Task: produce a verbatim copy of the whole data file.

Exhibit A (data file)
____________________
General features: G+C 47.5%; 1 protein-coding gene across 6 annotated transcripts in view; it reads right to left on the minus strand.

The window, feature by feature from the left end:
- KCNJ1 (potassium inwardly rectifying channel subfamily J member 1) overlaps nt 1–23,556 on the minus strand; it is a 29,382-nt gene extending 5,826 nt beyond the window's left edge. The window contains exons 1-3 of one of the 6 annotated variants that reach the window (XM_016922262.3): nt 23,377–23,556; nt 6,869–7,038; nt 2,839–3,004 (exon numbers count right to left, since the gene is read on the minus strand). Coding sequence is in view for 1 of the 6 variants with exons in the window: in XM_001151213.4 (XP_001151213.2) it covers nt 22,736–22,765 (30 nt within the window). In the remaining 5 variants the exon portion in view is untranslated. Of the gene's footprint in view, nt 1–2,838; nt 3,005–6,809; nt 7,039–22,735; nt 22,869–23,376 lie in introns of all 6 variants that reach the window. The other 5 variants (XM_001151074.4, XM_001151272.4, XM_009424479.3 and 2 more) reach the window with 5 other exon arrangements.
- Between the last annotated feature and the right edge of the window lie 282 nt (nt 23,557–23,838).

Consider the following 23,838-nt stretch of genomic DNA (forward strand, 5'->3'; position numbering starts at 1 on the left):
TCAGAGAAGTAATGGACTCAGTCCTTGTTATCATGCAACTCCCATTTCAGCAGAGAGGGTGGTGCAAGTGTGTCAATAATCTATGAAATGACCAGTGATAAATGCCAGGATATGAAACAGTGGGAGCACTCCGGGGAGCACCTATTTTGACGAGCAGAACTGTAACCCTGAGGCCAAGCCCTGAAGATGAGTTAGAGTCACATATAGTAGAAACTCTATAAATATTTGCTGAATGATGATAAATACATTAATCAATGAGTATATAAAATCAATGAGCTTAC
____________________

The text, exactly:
General features: G+C 47.5%; 1 protein-coding gene across 6 annotated transcripts in view; it reads right to left on the minus strand.

The window, feature by feature from the left end:
- KCNJ1 (potassium inwardly rectifying channel subfamily J member 1) overlaps nt 1–23,556 on the minus strand; it is a 29,382-nt gene extending 5,826 nt beyond the window's left edge. The window contains exons 1-3 of one of the 6 annotated variants that reach the window (XM_016922262.3): nt 23,377–23,556; nt 6,869–7,038; nt 2,839–3,004 (exon numbers count right to left, since the gene is read on the minus strand). Coding sequence is in view for 1 of the 6 variants with exons in the window: in XM_001151213.4 (XP_001151213.2) it covers nt 22,736–22,765 (30 nt within the window). In the remaining 5 variants the exon portion in view is untranslated. Of the gene's footprint in view, nt 1–2,838; nt 3,005–6,809; nt 7,039–22,735; nt 22,869–23,376 lie in introns of all 6 variants that reach the window. The other 5 variants (XM_001151074.4, XM_001151272.4, XM_009424479.3 and 2 more) reach the window with 5 other exon arrangements.
- Between the last annotated feature and the right edge of the window lie 282 nt (nt 23,557–23,838).

Consider the following 23,838-nt stretch of genomic DNA (forward strand, 5'->3'; position numbering starts at 1 on the left):
TCAGAGAAGTAATGGACTCAGTCCTTGTTATCATGCAACTCCCATTTCAGCAGAGAGGGTGGTGCAAGTGTGTCAATAATCTATGAAATGACCAGTGATAAATGCCAGGATATGAAACAGTGGGAGCACTCCGGGGAGCACCTATTTTGACGAGCAGAACTGTAACCCTGAGGCCAAGCCCTGAAGATGAGTTAGAGTCACATATAGTAGAAACTCTATAAATATTTGCTGAATGATGATAAATACATTAATCAATGAGTATATAAAATCAATGAGCTTAC